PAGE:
The number of customers who have changed their supplier compared to their current A320ceo fleet is relatively small to date – just eight airlines (five CFM and three PW) for 392 aircraft, a mere 9% of the backlog.
Six operators currently using both CFM56s and V2500s on their A320ceo fleet have decided on one supplier for 254 Neos – the largest being American, which chose the Leap despite operating almost 250 V2500 versus 150 CFM56 aircraft. LATAM Group, which has slightly more CFM56 types as a result of the LAN and TAM merger, has decided on the P&W engine for its orders.
Airbus and Boeing are fiercely competitive in the single-aisle market and the battle to win customers away from the competition can be intense. However, of the 60 current Neo customers, only five are new to the A320 programme, accounting for just 185 orders or 4% of the backlog. This is very indicative of aircraft-family loyalty when it comes to placing new orders.
Norwegian has 100 orders for Neos and has selected P&W for half of them; it has been an all-737 single-aisle operator to date but has chosen both Max and Neo for its future needs; albeit the airline’s initial Neos will be leased to other operators through its Irish-based leasing entity.
Korean Air is a recent A321neo customer and has chosen P&W, as has Hawaiian which is adding 16 A321neos to its widebody fleet to serve US West Coast cities. Azul in Brazil is stepping up from Embraer 195s to 35 Leap-powered Neos. Israeli charter operator Arkia will replace 757s with A321neos but has yet to choose an engine for its four.
Interestingly, none of these customers are switching from the 737 to the Neo, although Airbus has seen Air Canada and SilkAir switch in the opposite direction, from the A320ceo to 737 Max.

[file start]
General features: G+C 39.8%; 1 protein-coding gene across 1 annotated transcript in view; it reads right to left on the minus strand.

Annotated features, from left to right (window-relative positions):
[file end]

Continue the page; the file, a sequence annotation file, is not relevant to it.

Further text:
SITTING ON THE FENCE
There are still 13 airlines and lessors who have not yet made any choice for their combined 373 aircraft, including Wizz Air (110) and IAG (102 for subsidiaries British Airways, Iberia and Vueling). A further 479 aircraft have been ordered by unannounced customers, with choices yet to be revealed. Many of these orders are believed to be for Chinese customers.
Interestingly, the engine battle in the A320ceo sector is not done, with a fifth of the approximately 1,000 aircraft remaining on backlog still to play for. The CFM56 has been selected for around 45% of the A320ceos still on order, and the V2500 for around a third, while the remaining 21% of the backlog is yet to be allocated.
In terms of sales, neither the Leap nor the PW1100G currently has a clear advantage and there are still almost 1,650 orders for which a decision is yet to be made.
Looking into the longer term, the Flightglobal Fleet Forecast is predicting demand for at least 9,800 Neos in the next 20 years, which equates to an open market for 5,300 more aircraft. There is an expectation that the better seat-mile costs of the A321neo will lead to a continued upsizing to this type. P&W has promised to deliver a performance improvement package in 2019 with a 2% reduction in specific fuel consumption and has launched a 35,000lb-thrust (160kN) version which has enabled Airbus to launch the long-range A321neo LR, with 30 orders already from Air Lease. CFM is expected to also develop upgrades in future on the Leap.
Currently the P&W engine has a 58% share of the A321neo order choice and if that share can be maintained then the overall engine market share over the longer term may just swing in favour of P&W. It could be a reverse of what is currently on the A320ceo, where CFM currently has a 56% share.
However, it is unlikely that either engine will gain a significant lead over the other, as the market for single-aisles is broad and diverse.
Chris Seymour is head of market analysis at Flightglobal’s Ascend consultancy
Source: Airline Business